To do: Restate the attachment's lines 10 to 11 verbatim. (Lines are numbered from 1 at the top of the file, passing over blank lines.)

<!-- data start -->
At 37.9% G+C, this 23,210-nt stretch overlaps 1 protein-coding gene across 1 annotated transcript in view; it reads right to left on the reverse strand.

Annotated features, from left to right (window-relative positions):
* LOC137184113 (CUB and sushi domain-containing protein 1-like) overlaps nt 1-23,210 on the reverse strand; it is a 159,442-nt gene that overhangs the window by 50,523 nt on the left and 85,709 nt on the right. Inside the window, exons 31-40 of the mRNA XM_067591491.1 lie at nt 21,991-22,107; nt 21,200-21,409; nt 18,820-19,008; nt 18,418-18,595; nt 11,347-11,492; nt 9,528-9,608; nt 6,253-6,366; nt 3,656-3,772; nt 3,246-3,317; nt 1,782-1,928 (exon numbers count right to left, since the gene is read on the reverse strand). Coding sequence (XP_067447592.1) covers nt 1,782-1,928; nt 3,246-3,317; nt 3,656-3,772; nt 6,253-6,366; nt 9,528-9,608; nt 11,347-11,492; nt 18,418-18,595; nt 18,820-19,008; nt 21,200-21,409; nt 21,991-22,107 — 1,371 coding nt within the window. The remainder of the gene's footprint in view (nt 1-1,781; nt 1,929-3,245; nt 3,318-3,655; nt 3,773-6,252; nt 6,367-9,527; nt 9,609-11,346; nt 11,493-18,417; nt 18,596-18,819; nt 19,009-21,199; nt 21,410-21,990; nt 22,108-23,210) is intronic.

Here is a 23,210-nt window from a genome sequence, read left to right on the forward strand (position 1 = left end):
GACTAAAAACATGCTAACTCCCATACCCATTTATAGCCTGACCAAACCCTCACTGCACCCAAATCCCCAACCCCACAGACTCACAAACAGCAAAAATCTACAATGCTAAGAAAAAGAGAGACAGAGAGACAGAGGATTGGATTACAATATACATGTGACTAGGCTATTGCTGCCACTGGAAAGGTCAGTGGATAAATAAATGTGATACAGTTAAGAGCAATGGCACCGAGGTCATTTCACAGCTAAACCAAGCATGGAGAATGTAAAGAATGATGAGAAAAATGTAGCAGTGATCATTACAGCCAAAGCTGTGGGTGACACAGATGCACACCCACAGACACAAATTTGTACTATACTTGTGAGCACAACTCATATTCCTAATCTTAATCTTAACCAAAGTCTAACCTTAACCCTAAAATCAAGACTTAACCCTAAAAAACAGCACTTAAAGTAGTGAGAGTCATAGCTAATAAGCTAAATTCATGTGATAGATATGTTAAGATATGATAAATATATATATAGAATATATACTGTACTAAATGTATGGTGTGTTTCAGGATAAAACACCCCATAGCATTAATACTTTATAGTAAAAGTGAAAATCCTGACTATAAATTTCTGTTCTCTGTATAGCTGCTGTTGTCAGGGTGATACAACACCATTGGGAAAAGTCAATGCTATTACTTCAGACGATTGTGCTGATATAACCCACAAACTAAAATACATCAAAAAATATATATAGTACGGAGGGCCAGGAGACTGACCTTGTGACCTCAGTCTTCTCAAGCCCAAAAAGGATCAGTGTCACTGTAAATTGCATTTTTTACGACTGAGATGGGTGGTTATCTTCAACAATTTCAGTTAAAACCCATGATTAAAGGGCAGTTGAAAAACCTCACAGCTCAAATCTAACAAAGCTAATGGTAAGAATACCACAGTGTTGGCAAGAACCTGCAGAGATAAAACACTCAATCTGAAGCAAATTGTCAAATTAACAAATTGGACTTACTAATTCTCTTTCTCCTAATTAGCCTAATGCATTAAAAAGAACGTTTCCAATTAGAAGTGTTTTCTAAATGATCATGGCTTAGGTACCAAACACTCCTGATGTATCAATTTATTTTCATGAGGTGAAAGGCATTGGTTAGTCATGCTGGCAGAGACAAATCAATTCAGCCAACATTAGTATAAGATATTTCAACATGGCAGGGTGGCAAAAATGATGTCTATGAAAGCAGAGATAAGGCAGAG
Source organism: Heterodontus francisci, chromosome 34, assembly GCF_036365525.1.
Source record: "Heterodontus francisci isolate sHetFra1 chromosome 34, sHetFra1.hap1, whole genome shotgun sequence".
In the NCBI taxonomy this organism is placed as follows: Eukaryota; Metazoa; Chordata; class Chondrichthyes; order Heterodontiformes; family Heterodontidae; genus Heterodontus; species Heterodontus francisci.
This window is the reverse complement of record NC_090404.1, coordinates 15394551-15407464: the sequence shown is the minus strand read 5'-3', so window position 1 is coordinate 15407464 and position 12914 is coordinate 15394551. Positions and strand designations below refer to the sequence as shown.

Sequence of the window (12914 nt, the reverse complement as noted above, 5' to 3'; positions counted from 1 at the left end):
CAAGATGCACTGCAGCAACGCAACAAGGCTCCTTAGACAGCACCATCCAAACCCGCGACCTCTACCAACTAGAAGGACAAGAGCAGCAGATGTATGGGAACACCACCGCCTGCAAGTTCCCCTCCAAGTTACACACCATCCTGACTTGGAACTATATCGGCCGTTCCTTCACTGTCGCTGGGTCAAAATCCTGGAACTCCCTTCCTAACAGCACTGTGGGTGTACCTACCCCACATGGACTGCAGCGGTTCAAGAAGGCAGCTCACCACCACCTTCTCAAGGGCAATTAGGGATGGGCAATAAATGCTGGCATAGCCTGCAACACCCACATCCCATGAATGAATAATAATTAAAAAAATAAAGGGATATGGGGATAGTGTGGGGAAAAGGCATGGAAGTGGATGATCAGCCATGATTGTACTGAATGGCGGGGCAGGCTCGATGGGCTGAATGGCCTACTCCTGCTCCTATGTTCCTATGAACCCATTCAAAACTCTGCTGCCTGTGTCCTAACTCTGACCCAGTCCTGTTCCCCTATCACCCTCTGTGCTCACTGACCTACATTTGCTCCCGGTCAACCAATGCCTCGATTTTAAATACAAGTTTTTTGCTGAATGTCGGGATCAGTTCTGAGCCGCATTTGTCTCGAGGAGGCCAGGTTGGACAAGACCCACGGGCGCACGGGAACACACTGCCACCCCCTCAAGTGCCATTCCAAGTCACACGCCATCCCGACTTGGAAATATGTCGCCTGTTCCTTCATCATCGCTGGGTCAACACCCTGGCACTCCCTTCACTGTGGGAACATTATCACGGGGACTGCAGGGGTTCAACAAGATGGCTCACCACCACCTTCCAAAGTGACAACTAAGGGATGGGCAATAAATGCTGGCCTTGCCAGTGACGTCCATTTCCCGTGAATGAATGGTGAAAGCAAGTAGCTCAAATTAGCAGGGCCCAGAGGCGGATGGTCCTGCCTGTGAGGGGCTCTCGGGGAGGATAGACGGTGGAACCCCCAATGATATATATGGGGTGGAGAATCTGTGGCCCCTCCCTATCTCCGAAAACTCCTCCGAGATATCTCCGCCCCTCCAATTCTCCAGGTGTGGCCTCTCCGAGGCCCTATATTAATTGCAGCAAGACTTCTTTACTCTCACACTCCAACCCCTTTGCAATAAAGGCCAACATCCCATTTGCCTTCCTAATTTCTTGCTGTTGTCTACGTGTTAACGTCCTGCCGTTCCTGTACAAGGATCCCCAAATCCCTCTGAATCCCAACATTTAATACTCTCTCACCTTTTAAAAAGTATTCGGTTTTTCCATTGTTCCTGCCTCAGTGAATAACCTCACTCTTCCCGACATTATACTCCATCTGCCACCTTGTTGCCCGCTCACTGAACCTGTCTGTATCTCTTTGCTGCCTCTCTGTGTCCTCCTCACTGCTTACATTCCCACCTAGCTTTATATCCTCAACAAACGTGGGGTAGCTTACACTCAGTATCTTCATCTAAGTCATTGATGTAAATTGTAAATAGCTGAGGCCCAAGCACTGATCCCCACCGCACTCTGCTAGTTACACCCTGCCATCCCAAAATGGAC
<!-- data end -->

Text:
Sequence of the window (12914 nt, the reverse complement as noted above, 5' to 3'; positions counted from 1 at the left end):
CAAGATGCACTGCAGCAACGCAACAAGGCTCCTTAGACAGCACCATCCAAACCCGCGACCTCTACCAACTAGAAGGACAAGAGCAGCAGATGTATGGGAACACCACCGCCTGCAAGTTCCCCTCCAAGTTACACACCATCCTGACTTGGAACTATATCGGCCGTTCCTTCACTGTCGCTGGGTCAAAATCCTGGAACTCCCTTCCTAACAGCACTGTGGGTGTACCTACCCCACATGGACTGCAGCGGTTCAAGAAGGCAGCTCACCACCACCTTCTCAAGGGCAATTAGGGATGGGCAATAAATGCTGGCATAGCCTGCAACACCCACATCCCATGAATGAATAATAATTAAAAAAATAAAGGGATATGGGGATAGTGTGGGGAAAAGGCATGGAAGTGGATGATCAGCCATGATTGTACTGAATGGCGGGGCAGGCTCGATGGGCTGAATGGCCTACTCCTGCTCCTATGTTCCTATGAACCCATTCAAAACTCTGCTGCCTGTGTCCTAACTCTGACCCAGTCCTGTTCCCCTATCACCCTCTGTGCTCACTGACCTACATTTGCTCCCGGTCAACCAATGCCTCGATTTTAAATACAAGTTTTTTGCTGAATGTCGGGATCAGTTCTGAGCCGCATTTGTCTCGAGGAGGCCAGGTTGGACAAGACCCACGGGCGCACGGGAACACACTGCCACCCCCTCAAGTGCCATTCCAAGTCACACGCCATCCCGACTTGGAAATATGTCGCCTGTTCCTTCATCATCGCTGGGTCAACACCCTGGCACTCCCTTCACTGTGGGAACATTATCACGGGGACTGCAGGGGTTCAACAAGATGGCTCACCACCACCTTCCAAAGTGACAACTAAGGGATGGGCAATAAATGCTGGCCTTGCCAGTGACGTCCATTTCCCGTGAATGAATGGTGAAAGCAAGTAGCTCAAATTAGCAGGGCCCAGAGGCGGATGGTCCTGCCTGTGAGGGGCTCTCGGGGAGGATAGACGGTGGAACCCCCAATGATATATATGGGGTGGAGAATCTGTGGCCCCTCCCTATCTCCGAAAACTCCTCCGAGATATCTCCGCCCCTCCAATTCTCCAGGTGTGGCCTCTCCGAGGCCCTATATTAATTGCAGCAAGACTTCTTTACTCTCACACTCCAACCCCTTTGCAATAAAGGCCAACATCCCATTTGCCTTCCTAATTTCTTGCTGTTGTCTACGTGTTAACGTCCTGCCGTTCCTGTACAAGGATCCCCAAATCCCTCTGAATCCCAACATTTAATACTCTCTCACCTTTTAAAAAGTATTCGGTTTTTCCATTGTTCCTGCCTCAGTGAATAACCTCACTCTTCCCGACATTATACTCCATCTGCCACCTTGTTGCCCGCTCACTGAACCTGTCTGTATCTCTTTGCTGCCTCTCTGTGTCCTCCTCACTGCTTACATTCCCACCTAGCTTTATATCCTCAACAAACGTGGGGTAGCTTACACTCAGTATCTTCATCTAAGTCATTGATGTAAATTGTAAATAGCTGAGGCCCAAGCACTGATCCCCACCGCACTCTGCTAGTTACACCCTGCCATCCCAAAATGGAC